The Karaba brick quarry is located in the southwest corner of the small landlocked West African country of Burkina Faso. As you approach the quarry the dazzling color is the first thing you notice. In the golden light of the afternoon sun the multiple facets of the quarry emit a reddish-orange glow that suffuses the entire area. The scale of the place is immense. All of the lines and patterns etched into the towering walls are the product of human hands using only picks and shovels. Decades of labor have produced the tectonic designs that distinguish the quarry. This deep pit with its corners, angles, and towers is the result of carving and cutting bricks from solid stone, creating what might be seen as the opposite of architecture. The bricks produced here are used to construct houses and walls in the nearby villages. The quarry is forever expanding and changing. From year to year formations emerge and disappear, like a never-ending earth-art installation that continues to surprise and fascinate.
This image was exhibited at the 2019 Venice Biennale.
David Pace is a Bay Area photographer, filmmaker and curator. He received his MFA from San Jose State University in 1991. Pace has taught photography at San Jose State University, San Francisco State University and Santa Clara University, where he served as Resident Director of SCU’s study abroad program in West Africa from 2009 – 2013. He photographed in the small sub-Saharan country of Burkina Faso in West Africa from 2007-2016 documenting daily life in Bereba, a remote village without electricity or running water. His African photographs of the Karaba Brick Quarry were exhibited in the 2019 Venice Biennale in a group show entitled “Personal Structures.”
Pace’s images of rural West Africa have been exhibited internationally and have been featured in The New Yorker, The Financial Times of London, National Geographic, NPR’s The Picture Show, Slate Magazine, The Huffington Post, Wired, Verve, Feature Shoot, PDN and Lensculture among others. A monograph of his project Sur La Route was published by Blue Sky Books in the fall of 2014, and an exhibition catalog was published in 2016 by the Center for Photographic Art in Carmel, CA. His collaboration with Stephen Wirtz, Images In Transition, was published in 2019 by Schilt Publishing of Amsterdam. His work is in the collections of the San Jose Museum of Art; the Portland Museum in Portland, OR; the Crocker Museum in Sacramento, CA; the Triton Museum in Santa Clara, CA; the de Saisset Museum at Santa Clara University; the Microsoft Collection and Museum Villa Haiss in Zell, Germany. Pace received the 2011 Work-In-Process Prize from the Center for Documentary Studies at Duke University and was a finalist for the 2015 Gardner Fellowship in Photography at Harvard University. He is represented by Wirtz Art (formerly the Stephen Wirtz Gallery).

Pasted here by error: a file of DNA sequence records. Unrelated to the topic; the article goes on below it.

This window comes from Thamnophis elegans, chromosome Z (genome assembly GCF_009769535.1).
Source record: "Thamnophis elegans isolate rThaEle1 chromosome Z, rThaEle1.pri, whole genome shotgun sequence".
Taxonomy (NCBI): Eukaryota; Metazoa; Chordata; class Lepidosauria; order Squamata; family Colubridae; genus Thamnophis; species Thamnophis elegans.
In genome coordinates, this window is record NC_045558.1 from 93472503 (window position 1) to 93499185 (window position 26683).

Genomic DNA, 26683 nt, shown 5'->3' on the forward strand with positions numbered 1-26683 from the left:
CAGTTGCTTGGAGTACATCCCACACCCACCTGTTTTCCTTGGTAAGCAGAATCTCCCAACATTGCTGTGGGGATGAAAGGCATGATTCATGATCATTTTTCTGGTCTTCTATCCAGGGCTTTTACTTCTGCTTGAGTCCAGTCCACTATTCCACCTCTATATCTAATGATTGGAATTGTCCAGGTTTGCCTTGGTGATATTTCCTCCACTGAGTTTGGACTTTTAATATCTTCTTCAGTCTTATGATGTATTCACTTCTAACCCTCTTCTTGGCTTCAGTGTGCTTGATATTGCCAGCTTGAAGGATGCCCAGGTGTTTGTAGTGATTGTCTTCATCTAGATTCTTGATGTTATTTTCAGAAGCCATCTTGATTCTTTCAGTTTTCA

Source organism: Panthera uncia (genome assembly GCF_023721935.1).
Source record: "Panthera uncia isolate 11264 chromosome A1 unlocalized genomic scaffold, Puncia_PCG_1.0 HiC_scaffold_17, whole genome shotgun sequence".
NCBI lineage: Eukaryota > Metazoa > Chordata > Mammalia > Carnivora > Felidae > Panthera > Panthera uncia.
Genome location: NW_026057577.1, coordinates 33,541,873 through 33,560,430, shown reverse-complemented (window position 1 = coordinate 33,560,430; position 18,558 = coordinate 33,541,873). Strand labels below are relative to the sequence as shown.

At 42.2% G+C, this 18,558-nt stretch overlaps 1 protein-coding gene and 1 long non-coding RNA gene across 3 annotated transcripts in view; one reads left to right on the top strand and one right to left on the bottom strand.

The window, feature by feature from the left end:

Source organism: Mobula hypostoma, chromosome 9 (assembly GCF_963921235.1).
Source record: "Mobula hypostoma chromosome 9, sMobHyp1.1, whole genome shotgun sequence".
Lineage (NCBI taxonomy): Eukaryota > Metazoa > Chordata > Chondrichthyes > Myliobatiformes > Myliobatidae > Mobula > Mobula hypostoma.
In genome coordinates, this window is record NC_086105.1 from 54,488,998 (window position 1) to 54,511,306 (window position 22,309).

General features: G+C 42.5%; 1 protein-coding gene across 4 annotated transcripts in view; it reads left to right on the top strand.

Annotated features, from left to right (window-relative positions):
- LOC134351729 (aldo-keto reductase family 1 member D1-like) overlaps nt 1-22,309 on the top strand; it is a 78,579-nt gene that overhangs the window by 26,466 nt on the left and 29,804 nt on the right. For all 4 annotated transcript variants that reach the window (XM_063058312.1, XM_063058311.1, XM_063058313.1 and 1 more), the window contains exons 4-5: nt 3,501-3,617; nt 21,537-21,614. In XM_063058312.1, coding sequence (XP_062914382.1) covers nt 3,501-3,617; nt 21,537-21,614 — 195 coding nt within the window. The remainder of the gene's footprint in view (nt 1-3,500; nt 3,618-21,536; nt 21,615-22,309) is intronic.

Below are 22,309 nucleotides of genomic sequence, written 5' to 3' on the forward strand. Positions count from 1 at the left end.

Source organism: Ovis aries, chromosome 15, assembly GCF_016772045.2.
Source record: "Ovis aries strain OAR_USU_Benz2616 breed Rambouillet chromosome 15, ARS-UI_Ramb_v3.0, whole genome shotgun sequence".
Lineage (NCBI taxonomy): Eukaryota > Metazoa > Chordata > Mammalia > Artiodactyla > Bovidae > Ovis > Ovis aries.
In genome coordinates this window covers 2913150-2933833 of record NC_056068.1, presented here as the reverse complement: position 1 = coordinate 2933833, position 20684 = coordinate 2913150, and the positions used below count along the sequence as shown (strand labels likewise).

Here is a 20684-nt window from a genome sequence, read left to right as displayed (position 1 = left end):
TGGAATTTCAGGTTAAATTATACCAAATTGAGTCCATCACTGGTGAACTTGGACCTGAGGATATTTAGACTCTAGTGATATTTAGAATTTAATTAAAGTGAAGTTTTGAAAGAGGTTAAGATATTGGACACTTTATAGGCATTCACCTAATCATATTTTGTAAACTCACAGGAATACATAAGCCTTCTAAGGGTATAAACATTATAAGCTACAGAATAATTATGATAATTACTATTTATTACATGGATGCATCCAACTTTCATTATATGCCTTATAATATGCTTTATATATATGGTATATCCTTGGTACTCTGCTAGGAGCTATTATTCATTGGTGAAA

Pace has been a member of the Board of Directors of the San Jose Institute of Contemporary Art for 24 years. He is currently the chair of the Curatorial Committee. He is a member of the Acquisition Committee of the San Jose Museum of Art, and the Photography Advisory Board of Foothill College. He previously served as President of the Board of Directors of San Francisco Camerawork.